Storytelling is a powerful art. It is also an undervalued one, as our attention spans are increasingly trained to max out at 140 characters. Storytelling is one reason I’m drawn to folk music: the murder ballads, the tales from the road (literal and metaphorical), the parables of losing your way on dusty old streets¹ and finding your way when the light cuts through the great storm in the sky.² But to craft songs about love, self-ruin, and betrayal without sounding hackneyed — that takes true talent. And Vandaveer is truly talented.
Vandaveer is the D.C.-by-way-of-Kentucky alt-folk project of Mark Charles Heidinger. Mark plays with a host of other musicians including, most prominently, Rose Guerin. In the band’s stripped-down incarnation, Mark sings and plays guitar while Rose offers up crystalline harmonies that infuse haunting melodies with an angelic purity. In studio and on some tour stops, Vandaveer’s sound is fleshed out with a rotating cast that includes J. Tom Hnatow on pedal steel and banjo and Ben Sollee on cello.
In trying to describe Vandaveer’s style through folk duo comparisons, I find myself thinking of Johnny Cash & June Carter but with less country and more folk, Shovels & Rope with less twang and more darkness, or maybe the Avett Brothers meets the Indigo Girls.
But these rough comparisons do not capture the way Vandaveer’s music ensnares your senses with delicately intertwined harmonies that are sometimes comforting and other times aching with loneliness. Mark delivers literate rhymes with an ease that belies the angst of the narrator. Even on first listen, the melodies tug on the edges of your memory, as if you’ve heard the song before but can’t quite place it. Vandaveer’s magic is in giving musical form to the shadows of thoughts that lurk in the back alleys of our collective unconscious.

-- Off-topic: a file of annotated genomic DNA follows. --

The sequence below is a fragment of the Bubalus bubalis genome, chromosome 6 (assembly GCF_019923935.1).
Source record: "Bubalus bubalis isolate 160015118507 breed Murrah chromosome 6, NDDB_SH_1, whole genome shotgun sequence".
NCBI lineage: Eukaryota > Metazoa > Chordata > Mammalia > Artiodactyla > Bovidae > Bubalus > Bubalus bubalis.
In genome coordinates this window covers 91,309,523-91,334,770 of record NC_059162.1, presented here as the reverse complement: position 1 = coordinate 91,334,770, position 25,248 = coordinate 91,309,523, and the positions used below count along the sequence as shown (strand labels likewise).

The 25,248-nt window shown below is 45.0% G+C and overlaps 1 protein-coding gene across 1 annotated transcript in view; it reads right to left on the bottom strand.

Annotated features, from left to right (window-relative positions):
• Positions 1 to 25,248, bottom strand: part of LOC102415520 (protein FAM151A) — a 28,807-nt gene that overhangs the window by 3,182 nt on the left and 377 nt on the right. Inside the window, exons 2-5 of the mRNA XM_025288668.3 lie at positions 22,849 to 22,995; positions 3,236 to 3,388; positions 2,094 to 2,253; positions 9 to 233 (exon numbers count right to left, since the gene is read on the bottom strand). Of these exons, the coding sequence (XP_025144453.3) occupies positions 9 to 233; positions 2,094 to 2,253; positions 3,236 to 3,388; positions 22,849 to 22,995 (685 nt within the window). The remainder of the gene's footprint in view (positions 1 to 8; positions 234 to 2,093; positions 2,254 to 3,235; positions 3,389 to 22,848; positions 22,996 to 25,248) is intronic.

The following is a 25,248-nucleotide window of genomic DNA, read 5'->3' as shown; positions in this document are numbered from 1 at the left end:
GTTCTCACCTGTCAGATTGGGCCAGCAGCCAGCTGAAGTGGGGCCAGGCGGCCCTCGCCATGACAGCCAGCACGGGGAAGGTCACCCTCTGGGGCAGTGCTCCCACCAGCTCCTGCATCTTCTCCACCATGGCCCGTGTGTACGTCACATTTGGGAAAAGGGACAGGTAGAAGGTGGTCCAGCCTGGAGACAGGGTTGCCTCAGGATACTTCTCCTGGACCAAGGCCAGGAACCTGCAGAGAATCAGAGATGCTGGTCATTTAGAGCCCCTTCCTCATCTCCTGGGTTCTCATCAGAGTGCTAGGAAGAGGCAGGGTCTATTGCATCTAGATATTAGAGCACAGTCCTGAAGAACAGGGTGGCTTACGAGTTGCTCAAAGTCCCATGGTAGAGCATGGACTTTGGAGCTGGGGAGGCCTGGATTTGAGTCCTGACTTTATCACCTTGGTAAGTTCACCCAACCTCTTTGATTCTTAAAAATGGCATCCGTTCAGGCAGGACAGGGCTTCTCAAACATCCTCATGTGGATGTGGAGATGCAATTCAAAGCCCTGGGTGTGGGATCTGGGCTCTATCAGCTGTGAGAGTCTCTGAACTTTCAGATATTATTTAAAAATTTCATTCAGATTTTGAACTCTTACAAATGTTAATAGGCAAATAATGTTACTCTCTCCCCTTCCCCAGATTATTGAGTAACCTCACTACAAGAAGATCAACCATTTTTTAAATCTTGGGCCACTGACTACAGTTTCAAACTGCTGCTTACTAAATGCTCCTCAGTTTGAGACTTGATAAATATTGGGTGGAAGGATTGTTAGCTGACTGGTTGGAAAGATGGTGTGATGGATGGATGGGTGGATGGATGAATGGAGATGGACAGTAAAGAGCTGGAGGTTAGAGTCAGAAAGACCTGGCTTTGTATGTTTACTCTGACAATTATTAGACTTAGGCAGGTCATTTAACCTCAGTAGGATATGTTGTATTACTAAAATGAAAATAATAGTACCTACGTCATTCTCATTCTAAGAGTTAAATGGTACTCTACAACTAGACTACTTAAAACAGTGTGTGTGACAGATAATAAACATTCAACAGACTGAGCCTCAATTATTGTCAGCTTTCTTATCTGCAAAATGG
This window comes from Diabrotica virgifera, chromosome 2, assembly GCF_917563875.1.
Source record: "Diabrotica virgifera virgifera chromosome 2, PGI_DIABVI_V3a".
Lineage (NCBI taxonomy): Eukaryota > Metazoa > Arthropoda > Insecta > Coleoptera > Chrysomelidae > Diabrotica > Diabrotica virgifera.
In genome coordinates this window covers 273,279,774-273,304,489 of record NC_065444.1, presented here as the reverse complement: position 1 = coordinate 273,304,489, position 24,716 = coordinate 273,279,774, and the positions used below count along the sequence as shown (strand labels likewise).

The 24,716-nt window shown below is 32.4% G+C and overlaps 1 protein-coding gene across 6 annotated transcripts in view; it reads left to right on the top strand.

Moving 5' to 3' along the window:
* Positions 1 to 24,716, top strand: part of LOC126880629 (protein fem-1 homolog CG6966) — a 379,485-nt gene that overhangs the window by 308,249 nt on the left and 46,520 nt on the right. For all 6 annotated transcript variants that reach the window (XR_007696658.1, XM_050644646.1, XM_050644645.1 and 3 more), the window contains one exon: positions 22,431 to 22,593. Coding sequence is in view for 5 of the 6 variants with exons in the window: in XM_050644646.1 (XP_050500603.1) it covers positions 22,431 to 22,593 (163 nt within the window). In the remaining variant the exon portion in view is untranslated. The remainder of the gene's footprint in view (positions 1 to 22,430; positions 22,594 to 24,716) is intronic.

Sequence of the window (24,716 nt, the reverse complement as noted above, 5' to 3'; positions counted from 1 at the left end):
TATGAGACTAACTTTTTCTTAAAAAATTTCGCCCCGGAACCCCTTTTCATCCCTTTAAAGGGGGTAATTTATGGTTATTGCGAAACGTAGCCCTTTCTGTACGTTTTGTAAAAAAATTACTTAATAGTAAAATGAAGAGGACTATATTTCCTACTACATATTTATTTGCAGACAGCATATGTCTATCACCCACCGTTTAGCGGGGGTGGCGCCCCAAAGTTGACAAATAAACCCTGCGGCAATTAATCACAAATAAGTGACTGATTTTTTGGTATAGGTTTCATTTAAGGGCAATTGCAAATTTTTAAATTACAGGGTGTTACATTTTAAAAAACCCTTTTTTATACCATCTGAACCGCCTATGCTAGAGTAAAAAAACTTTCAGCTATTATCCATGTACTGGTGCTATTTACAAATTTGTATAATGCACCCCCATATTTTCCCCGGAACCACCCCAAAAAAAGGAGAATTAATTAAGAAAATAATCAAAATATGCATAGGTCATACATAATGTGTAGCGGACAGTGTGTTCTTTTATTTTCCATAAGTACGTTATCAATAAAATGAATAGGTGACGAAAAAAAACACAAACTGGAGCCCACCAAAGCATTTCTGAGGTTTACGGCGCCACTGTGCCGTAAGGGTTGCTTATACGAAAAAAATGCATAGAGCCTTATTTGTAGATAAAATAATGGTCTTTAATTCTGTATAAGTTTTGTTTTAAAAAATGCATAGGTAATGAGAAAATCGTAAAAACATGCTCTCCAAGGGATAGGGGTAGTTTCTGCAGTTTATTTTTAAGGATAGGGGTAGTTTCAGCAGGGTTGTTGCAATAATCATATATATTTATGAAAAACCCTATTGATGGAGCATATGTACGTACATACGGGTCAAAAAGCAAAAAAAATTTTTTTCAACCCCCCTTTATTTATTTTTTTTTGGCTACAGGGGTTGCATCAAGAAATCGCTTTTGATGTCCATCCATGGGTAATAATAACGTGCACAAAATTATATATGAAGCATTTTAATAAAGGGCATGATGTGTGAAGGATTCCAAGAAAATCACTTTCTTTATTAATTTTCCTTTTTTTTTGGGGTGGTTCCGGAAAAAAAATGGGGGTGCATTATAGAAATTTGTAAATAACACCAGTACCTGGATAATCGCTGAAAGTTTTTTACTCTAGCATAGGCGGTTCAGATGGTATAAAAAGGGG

Day four of the shutdown. As a reminder that not everything in Washington is dysfunctional, I’m placing this amazing song from D.C.-based Vandaveer on my current playlist. If you like folk/Americana, you need to give them a listen.
Lately, music reviewers have been criticizing bands for unimaginatively riding the Mumford & Sons wave, but that is certainly not the case with this alt-folk duo. There’s an honest rawness in Vandaveer’s sound and storytelling that sets them apart. Take “Spite,” for instance. The song features a primal dance between percussion and guitar, punctuated by strings. I love how the straining, tormented undercurrent in Mark Charles Heidinger’s deep vocals is complemented by the sweet, delicate voice of bandmate Rose Guerin.
In addition to constructing hauntingly beautiful harmonies, Vandaveer pays attention to words and knows the power of allegory. “Spite” is poetry — an unvarnished representation of the (il)logic of a man who “cut out his sleep to spite his dreams, picked all the flowers to spite the bees.”
Hm, does this description fit certain ideologues who closed national parks and Head Start education programs for low-income children (the list of impacts is a long one), all because they couldn’t get their way on a piece of legislation that, as imperfect as it is, makes health care more affordable for more people — a law that was championed by a President this country later reelected, and which was upheld by the Supreme Court? Please, someone send a copy of Schoolhouse Rock’s “How a Bill Becomes Law” to these legislators.
But, I digress. To return to the music — “Spite” is a smart, well-crafted song, and a reminder of what happens when we cede our better selves to the base instincts of vengefulness and vindictiveness: Life becomes a “wretched affair,” in which we “hold our breath to spite the air.” Check out the cool video. As the band says, they “went a little Kafka on this one.”